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Comic - Comment Policy and no nofollow

Shrinking Self Esteem, Source: (↑)

I found this comic today and thought this fits perfectly to my recent post “Small Talk About Business - Comments Closed”.

You might attribute low self-esteem to people who close comments on their blogs. But most likely you will be wrong. Too Low quality comments and comment spammers are said to be the real culprits. However, it's a funny little comic. I hope you like it , too.

I came up with a simple way of addressing the comment-spam problem in a less offensive way.

Reading many blogs and browsing even more I got the impression that the quality of a trackbacking article is usually higher than the quality of most on-page comments.

It certainly takes more time, consideration and effort to write a post that is the source for a trackback. Many blog authors simply won't do it, because it just does not fit into their schedule or their blog line. Others may have some valuable input, but don't have a blog or want to deal with that.

Do you really want feedback from your readers or not?

If yes, then make it easy for them. It is that simple and the oldest usability guideline — even though a very general one — that I know of.
“Many blog owners state that they want high quality comments only, and propose that trackbacks are the way to get them.”

Well, that is not necessarily true. By closing comments you might turn off the most valuable feedback you could get from someone like e.g. Guy Kawasaki [See: The Top Ten Stupid Ways … (↑)]. The average quality might be better, but you might miss the TOP-5 comments. Are you aiming fot the average or the top? If you do not want comments on your blog at all, just close your comments. You can be sure to reduce the quantity of feedback.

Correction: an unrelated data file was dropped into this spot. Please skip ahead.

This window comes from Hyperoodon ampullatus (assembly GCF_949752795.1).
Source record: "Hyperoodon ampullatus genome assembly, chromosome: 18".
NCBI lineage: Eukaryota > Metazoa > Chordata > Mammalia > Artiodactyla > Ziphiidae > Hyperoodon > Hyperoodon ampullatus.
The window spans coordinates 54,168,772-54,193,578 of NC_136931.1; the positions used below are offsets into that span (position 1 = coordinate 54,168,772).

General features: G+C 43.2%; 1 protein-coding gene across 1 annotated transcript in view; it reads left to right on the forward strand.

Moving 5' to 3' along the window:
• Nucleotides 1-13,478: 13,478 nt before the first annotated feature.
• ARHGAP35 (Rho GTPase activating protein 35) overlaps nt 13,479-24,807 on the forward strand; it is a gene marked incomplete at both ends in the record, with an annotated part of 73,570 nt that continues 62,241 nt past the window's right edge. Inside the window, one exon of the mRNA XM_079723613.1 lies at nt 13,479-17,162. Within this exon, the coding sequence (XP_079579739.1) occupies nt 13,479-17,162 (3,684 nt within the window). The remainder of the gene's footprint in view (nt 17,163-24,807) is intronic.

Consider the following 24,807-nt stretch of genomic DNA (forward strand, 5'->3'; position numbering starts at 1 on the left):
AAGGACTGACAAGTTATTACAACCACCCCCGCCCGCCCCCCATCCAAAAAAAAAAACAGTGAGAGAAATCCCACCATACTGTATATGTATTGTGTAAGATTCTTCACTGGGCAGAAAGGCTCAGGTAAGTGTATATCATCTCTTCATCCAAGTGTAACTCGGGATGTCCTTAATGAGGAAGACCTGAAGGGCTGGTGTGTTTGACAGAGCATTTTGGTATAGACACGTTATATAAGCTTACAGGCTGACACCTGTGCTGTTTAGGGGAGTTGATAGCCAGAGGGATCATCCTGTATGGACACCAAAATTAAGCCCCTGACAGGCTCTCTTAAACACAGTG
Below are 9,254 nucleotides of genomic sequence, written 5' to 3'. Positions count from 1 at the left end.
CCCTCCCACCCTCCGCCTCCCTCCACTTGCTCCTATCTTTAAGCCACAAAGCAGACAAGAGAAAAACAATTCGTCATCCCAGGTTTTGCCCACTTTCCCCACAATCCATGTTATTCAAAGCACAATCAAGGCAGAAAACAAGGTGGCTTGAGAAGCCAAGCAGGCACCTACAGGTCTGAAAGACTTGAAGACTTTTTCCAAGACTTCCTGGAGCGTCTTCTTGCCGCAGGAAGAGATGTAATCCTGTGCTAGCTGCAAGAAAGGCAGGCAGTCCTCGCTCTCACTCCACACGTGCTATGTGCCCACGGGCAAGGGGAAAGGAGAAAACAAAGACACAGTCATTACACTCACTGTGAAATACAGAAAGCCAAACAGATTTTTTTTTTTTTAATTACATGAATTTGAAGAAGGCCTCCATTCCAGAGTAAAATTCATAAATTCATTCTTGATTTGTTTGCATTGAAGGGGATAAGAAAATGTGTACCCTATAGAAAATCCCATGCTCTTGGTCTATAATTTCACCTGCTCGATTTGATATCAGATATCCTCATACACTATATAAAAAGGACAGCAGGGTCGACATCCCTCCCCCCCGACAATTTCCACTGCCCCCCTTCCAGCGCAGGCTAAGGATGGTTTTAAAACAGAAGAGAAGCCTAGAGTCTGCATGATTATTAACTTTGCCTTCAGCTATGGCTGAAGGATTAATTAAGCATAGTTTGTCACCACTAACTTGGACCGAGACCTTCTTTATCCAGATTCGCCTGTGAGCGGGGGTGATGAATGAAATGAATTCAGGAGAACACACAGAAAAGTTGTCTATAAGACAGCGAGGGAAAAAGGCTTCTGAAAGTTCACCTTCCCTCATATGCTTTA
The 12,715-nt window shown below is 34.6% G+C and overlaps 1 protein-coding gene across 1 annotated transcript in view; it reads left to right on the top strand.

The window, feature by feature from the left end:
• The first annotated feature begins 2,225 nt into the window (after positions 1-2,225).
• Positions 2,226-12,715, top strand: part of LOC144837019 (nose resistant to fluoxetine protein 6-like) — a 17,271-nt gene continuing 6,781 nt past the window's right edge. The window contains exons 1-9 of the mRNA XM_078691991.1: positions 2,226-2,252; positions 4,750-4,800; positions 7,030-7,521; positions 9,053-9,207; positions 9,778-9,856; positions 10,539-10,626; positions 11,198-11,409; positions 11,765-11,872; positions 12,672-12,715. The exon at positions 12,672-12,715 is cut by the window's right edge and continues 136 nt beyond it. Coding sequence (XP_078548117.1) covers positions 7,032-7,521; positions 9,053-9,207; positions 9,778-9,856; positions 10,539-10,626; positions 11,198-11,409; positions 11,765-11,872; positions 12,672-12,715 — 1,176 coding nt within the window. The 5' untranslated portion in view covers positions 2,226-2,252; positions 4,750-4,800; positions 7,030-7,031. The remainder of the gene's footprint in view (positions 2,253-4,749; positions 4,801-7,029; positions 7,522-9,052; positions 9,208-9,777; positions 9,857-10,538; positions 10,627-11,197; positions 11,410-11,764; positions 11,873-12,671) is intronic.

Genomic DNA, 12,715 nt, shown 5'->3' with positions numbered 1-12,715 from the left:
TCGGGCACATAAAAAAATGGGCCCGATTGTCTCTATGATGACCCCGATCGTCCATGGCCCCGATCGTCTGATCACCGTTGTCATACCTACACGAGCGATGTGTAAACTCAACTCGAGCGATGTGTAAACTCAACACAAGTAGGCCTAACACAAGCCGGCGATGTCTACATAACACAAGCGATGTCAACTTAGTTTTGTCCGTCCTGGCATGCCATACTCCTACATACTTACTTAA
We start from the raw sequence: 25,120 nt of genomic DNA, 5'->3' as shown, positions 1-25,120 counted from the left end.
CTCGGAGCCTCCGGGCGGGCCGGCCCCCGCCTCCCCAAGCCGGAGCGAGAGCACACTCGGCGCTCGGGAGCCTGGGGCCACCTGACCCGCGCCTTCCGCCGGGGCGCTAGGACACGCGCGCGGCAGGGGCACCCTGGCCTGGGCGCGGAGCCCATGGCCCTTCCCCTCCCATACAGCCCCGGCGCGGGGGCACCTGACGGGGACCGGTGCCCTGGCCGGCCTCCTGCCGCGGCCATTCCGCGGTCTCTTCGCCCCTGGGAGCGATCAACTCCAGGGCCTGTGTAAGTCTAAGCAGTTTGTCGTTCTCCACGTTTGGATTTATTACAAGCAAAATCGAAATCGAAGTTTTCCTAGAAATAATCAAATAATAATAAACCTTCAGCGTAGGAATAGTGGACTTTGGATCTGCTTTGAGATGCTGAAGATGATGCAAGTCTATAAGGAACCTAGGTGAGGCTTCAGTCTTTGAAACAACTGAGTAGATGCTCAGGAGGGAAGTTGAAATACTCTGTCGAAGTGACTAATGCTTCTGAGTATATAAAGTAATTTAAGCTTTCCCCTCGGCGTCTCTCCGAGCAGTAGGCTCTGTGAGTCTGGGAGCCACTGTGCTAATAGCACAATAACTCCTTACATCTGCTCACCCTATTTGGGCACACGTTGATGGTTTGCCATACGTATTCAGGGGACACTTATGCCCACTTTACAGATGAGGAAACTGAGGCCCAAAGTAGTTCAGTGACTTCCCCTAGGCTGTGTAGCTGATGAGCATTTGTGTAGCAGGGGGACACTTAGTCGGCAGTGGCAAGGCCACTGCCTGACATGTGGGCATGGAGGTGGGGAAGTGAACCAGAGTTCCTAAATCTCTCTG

You want comments, but don't want to deal with moderation?

Isn't the reason for moderation to weed out garbage and spam comments to protect the quality of your blog, your readers and yourself. May I suggest the following:

  • Open Comments, but say in your comment policy that you only publish the TOP-10, TOP-5, or none, whatever.

  • Build a history of approved comments throughout your blog to show people what you mean. This will raise the quantity and quality of your published comments.

  • At your leisure, browse the comments — you might find very good ones sometimes — and publish them.

  • Have spam prevention software in place to deal with the spam-bots automatically.

  • Use a similar policy for trackbacks.

Another reason, why some blog owners prefer to get trackbacks instead of on-page comments is, that trackbacks are incoming links (”search engine food“).

  • Well, reward your readers that take the additional time to write a trackback with a rel="follow" attribute value in the link versus a rel="nofollow" in comments.

Those have been my ideas, when I saw the little comic. Share your opinion with me.

By the way: I will have a no nofollow policy for trackbacks (rel="follow") to this E-Biz Booster Blog implemented shortly, and I also will have a one paragraph type of comment and trackback policy published.

John W. Furst


E-Biz Booster Blog on : How To Add A Different Perspective To Your Blog

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Earlier I have written about the value of comments and trackbacks for a blog, and I have joined the No NoFollow (↑) movement to show appreciation for my readers' contributions. That's only one side of the coin. The other side is that you can


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Stephen on :


Policy implemented!

All trackbacks have a follow tag now. Happy trackbacking.

Stephen on :


Now we have joined the "No NoFollow" movement completely with this blog. All comments and trackbacks have the follow attribute value now.

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